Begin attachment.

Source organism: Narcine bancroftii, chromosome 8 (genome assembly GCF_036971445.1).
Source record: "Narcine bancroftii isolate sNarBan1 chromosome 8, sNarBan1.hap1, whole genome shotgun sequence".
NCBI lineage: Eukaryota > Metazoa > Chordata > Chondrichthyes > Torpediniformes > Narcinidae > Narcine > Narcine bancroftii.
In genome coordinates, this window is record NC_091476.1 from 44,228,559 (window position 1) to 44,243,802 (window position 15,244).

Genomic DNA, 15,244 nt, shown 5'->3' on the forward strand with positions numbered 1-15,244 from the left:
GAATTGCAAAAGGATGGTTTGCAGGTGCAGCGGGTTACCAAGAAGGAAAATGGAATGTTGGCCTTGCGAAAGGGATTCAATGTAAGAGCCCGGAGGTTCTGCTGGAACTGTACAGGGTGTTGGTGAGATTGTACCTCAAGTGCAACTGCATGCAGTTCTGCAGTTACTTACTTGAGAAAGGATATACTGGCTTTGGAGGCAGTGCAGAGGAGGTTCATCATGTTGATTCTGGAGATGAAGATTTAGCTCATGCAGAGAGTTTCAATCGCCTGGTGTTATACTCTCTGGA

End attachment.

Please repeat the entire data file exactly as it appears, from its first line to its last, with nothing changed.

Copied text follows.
Source organism: Narcine bancroftii, chromosome 8 (genome assembly GCF_036971445.1).
Source record: "Narcine bancroftii isolate sNarBan1 chromosome 8, sNarBan1.hap1, whole genome shotgun sequence".
NCBI lineage: Eukaryota > Metazoa > Chordata > Chondrichthyes > Torpediniformes > Narcinidae > Narcine > Narcine bancroftii.
In genome coordinates, this window is record NC_091476.1 from 44,228,559 (window position 1) to 44,243,802 (window position 15,244).

Genomic DNA, 15,244 nt, shown 5'->3' on the forward strand with positions numbered 1-15,244 from the left:
GAATTGCAAAAGGATGGTTTGCAGGTGCAGCGGGTTACCAAGAAGGAAAATGGAATGTTGGCCTTGCGAAAGGGATTCAATGTAAGAGCCCGGAGGTTCTGCTGGAACTGTACAGGGTGTTGGTGAGATTGTACCTCAAGTGCAACTGCATGCAGTTCTGCAGTTACTTACTTGAGAAAGGATATACTGGCTTTGGAGGCAGTGCAGAGGAGGTTCATCATGTTGATTCTGGAGATGAAGATTTAGCTCATGCAGAGAGTTTCAATCGCCTGGTGTTATACTCTCTGGA